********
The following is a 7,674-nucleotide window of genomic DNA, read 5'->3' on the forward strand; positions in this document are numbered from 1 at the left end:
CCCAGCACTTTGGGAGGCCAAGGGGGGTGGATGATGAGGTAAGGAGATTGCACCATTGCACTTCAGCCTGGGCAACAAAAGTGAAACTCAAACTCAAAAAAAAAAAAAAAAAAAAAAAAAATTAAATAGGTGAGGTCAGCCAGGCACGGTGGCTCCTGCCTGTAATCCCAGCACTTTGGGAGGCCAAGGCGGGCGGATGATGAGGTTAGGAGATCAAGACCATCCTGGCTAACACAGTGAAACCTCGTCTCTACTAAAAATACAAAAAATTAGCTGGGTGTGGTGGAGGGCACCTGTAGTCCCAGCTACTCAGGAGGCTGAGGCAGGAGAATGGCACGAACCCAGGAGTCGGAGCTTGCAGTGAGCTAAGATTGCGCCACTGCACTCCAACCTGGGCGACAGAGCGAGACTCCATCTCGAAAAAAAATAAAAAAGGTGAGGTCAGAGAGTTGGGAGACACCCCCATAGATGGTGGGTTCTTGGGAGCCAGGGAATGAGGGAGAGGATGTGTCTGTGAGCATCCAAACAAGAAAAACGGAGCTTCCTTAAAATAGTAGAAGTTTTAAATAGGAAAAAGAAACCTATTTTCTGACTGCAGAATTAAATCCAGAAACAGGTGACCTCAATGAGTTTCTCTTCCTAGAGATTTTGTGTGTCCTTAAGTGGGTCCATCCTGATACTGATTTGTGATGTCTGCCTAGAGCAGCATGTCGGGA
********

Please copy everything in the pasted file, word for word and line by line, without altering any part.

The following is a 7,674-nucleotide window of genomic DNA, read 5'->3' on the forward strand; positions in this document are numbered from 1 at the left end:
CCCAGCACTTTGGGAGGCCAAGGGGGGTGGATGATGAGGTAAGGAGATTGCACCATTGCACTTCAGCCTGGGCAACAAAAGTGAAACTCAAACTCAAAAAAAAAAAAAAAAAAAAAAAAAATTAAATAGGTGAGGTCAGCCAGGCACGGTGGCTCCTGCCTGTAATCCCAGCACTTTGGGAGGCCAAGGCGGGCGGATGATGAGGTTAGGAGATCAAGACCATCCTGGCTAACACAGTGAAACCTCGTCTCTACTAAAAATACAAAAAATTAGCTGGGTGTGGTGGAGGGCACCTGTAGTCCCAGCTACTCAGGAGGCTGAGGCAGGAGAATGGCACGAACCCAGGAGTCGGAGCTTGCAGTGAGCTAAGATTGCGCCACTGCACTCCAACCTGGGCGACAGAGCGAGACTCCATCTCGAAAAAAAATAAAAAAGGTGAGGTCAGAGAGTTGGGAGACACCCCCATAGATGGTGGGTTCTTGGGAGCCAGGGAATGAGGGAGAGGATGTGTCTGTGAGCATCCAAACAAGAAAAACGGAGCTTCCTTAAAATAGTAGAAGTTTTAAATAGGAAAAAGAAACCTATTTTCTGACTGCAGAATTAAATCCAGAAACAGGTGACCTCAATGAGTTTCTCTTCCTAGAGATTTTGTGTGTCCTTAAGTGGGTCCATCCTGATACTGATTTGTGATGTCTGCCTAGAGCAGCATGTCGGGA